Tuesday, 12 June 2007

Tightening Security on SSH & Webmin

I haven't finished moving everything over to my new servers yet however I am getting a few opportunities to look into new things and today I made a couple of changes to tighten up security.

In the greater scheme of things I'm not what you'd consider to be a prime target. I'm not mega-corp and I doubt there's anybody out there who hates my guts or wants to get into my systems in the hope of finding secrets. On the other hand, the fact that I am small-fry implies that I probably won't have paid too much attention to security issues and may be an easy target for being turned into a spam relay or similar i.e. the attraction of my server to a cracker is not what they might find on it, but what they might be able to use it for if they can get in.

A few days ago for example I awoke to a Logwatch report that telling me that another server at the farm where mine lives had made 400+ attempts to log into my server using SSH. I emailed tech support and got a reply about 15 minutes later saying that they'd checked it, shut it down, and emailed the owner. Now it's hardly likely that the owner of that server had instigated the attack, however they would be left with the big pain in the ass problem of finding out how their server was hacked and dealing with it. Obviously I want to do everything I reasonably can to make sure the same thing doesn't happen to me.

I am fortunate (by design) that I'm the only person who needs to log into my server. Thus I don't need to worry about other users having inadequate passwords or installing problematic scripts/programs. I have a firewall, and have shut down any services that I don't use (like telnet and ftp), so you might think I'd be happy to sit back an relax. However, as I am the only person who needs to use SSH or Webmin, (pretty powerful tools), I figuered that there were probably a few ways that I could make it harder for anybody to abuse them.

The most important line of defence is of course to have good passwords and if you don't know what I mean by 'good passwords', you need to do some research. If you are 99% sure that you do know: that's not good enough and you still need to do some research. If you are 100% sure then you are being way too arrogant and you still ought to do some research. The things is that this stuff changes and what we thought was a good password 10 years ago is mediocre by today's standards because the knowledge and tools available to the crackers is more powerful. Unless you did it just last week, do a search and read half a dozen current documents about passwords. If you find anything in any of them that you didn't know, read half a dozen more. My own current thinking on the subject can be found here.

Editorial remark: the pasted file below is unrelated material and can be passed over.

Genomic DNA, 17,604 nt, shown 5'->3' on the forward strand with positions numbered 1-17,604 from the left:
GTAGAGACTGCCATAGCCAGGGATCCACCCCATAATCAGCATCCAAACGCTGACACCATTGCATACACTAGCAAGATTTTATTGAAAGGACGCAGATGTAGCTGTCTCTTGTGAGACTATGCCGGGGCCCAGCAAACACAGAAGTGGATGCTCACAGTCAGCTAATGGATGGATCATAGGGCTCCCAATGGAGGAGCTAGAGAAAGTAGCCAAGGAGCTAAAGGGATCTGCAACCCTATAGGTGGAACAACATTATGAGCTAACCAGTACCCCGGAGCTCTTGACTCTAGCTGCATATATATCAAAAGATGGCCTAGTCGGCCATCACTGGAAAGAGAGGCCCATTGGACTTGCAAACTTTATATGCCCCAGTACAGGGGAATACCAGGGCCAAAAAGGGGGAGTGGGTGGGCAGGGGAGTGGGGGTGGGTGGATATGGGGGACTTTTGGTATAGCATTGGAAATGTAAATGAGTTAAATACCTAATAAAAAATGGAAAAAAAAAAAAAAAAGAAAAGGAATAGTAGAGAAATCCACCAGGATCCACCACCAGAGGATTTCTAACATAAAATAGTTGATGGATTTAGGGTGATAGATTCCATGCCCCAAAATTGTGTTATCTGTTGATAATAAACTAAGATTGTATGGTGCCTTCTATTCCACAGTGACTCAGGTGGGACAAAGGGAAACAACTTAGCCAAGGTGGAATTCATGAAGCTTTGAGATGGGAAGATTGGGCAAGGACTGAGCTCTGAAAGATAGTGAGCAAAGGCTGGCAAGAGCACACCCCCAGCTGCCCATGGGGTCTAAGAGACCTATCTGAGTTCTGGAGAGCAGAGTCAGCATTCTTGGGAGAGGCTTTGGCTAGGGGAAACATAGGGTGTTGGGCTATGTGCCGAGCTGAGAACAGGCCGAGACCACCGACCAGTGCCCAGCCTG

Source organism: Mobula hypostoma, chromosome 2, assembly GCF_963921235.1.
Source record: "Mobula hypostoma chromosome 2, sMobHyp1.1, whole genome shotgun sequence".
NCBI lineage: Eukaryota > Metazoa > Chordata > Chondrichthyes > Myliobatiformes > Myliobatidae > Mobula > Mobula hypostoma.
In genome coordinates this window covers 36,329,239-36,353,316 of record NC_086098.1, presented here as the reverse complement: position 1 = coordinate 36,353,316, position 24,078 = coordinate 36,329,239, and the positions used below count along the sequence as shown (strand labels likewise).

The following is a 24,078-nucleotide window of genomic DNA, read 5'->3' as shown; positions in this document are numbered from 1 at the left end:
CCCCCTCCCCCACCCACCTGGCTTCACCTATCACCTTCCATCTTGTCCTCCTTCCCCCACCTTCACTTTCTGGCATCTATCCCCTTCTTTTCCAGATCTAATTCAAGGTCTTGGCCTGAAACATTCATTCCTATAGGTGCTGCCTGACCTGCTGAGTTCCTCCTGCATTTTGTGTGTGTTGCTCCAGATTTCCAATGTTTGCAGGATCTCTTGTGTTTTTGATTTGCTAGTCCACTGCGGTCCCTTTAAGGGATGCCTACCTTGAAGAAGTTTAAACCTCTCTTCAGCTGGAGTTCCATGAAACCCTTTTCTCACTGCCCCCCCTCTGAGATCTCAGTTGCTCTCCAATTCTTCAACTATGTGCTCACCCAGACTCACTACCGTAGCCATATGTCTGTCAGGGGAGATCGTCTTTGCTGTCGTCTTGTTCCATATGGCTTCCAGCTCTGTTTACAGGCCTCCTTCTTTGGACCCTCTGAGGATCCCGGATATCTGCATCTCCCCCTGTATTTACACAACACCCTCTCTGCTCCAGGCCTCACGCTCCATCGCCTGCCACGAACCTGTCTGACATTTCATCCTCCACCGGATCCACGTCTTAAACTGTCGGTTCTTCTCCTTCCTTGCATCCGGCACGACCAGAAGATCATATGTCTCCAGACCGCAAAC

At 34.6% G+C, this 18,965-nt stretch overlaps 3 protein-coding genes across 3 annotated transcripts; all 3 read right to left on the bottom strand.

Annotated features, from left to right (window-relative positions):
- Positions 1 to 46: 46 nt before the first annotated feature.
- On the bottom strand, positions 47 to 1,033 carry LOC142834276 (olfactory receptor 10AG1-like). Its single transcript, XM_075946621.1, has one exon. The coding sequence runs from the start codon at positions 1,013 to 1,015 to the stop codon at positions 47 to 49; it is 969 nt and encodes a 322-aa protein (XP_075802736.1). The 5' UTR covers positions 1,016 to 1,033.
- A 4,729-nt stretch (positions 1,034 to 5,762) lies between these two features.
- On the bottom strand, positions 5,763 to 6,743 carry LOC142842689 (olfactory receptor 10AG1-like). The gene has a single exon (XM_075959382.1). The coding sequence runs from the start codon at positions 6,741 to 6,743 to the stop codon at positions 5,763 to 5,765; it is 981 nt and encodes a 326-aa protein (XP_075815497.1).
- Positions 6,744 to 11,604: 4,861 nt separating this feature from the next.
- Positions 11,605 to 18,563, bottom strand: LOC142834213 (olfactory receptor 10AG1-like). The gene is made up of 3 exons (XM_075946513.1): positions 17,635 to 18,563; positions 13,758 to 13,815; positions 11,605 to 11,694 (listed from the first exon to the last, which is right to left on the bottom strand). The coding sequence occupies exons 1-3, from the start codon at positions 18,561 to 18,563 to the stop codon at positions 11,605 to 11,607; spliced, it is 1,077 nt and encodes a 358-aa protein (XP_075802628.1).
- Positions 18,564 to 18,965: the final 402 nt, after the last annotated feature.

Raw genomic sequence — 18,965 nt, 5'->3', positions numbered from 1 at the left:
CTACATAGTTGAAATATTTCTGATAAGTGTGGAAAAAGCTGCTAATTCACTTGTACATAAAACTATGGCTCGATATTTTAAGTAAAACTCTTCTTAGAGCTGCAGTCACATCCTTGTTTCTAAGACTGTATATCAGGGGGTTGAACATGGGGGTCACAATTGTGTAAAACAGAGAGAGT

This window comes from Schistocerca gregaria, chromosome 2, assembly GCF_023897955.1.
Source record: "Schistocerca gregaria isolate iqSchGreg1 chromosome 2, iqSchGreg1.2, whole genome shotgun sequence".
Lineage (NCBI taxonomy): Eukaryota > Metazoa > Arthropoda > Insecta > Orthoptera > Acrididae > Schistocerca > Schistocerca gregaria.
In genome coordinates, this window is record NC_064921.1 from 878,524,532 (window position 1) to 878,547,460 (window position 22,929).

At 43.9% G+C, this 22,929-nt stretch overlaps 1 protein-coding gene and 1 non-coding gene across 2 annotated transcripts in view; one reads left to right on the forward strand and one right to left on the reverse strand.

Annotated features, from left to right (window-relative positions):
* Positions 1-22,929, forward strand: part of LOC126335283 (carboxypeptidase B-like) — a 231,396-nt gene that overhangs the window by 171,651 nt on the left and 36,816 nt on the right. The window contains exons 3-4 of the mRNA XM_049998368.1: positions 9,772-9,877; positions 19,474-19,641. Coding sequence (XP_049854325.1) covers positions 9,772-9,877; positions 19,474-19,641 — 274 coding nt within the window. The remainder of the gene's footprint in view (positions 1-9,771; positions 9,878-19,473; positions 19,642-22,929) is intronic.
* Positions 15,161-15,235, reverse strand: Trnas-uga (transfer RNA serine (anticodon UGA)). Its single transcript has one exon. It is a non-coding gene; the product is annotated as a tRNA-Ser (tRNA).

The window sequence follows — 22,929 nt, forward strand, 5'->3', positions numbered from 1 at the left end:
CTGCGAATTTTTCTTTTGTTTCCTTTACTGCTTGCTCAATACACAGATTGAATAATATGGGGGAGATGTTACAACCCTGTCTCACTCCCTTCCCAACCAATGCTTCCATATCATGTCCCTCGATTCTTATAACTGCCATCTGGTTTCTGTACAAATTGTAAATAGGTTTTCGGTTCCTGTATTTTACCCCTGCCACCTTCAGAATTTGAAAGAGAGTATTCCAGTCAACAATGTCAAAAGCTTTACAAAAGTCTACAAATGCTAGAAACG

Starting with SSH then:

It's fairly normal for my Logwatch reports to show a few hundred (occasionally a few thousand) failed attempts to log in via SSH. These are generally split between a dozen or so IP address (that change on a daily basis so there's little point trying to block the addresses), and several dozen common names. Amongst all the toms, dicks and harrys who don't even exist on my server (but are fairly common user names generally) there are also a good number of attempts to log in as apache, root, mysql, and other names that are pretty much always present on any LAMP server.

A fairly simple but substantial increase in security therefore is to create a user with a really weird name (that looks like a password), give them an equally cryptic password, and make them the only user with access to SSH. While brute force attempts to log in via SSH will regularly try lists of common names, they are highly unlikely to try 'random' collections of characters. You've now made it just as hard for someone to guess a user name as it is for them to guess a password. Of course this also means that when you log in via SSH you have to use the weird user name and su to root before you can do anything. A small price to pay and it also means of course that anybody who did guess your weird username and the weird password now needs to guess your root password too. That's "something blooming difficult" three times in a row and probably equates to something pretty near to impossible.

Of course that doesn't stop the failed attempts from bloating my Logwatch reports (something I'm looking into and will report on later) but it does mean that I can safely ignore them.

Having now made SHH a heck of a lot more secure, my other concern was Webmin. Again, I'm the only person who needs to use it but when I do I go in as root so there's 'only' a password between me any somebody else getting in there.

I did some searching and found this document (amongst others) that had some interesting information about securing Webmin. My setup was already doing things like using it with SSL however I did opt to go into Webmin: Webmin Configuration: Authentication and change the number of failed logins required before a host is blocked and the time for which it is blocked. These were set at 5 and 60 seconds but I reckon anybody who gets their password wrong five times in a row shouldn't be allowed anywhere near a server in the first place. As we're blocking IP addresses (as opposed to users) however we don't want an attacker who's accessing the server via somewhere like Tiscali or AOL causing an IP address that's been temporarily allocated from a pool being blocked for long periods of time either. As I'm the only one who should be using Webmin on my server I changed the values to 2 and 600.

1 comment:

Johnny Blaze said...

Thanks, m8!
That's usefull info.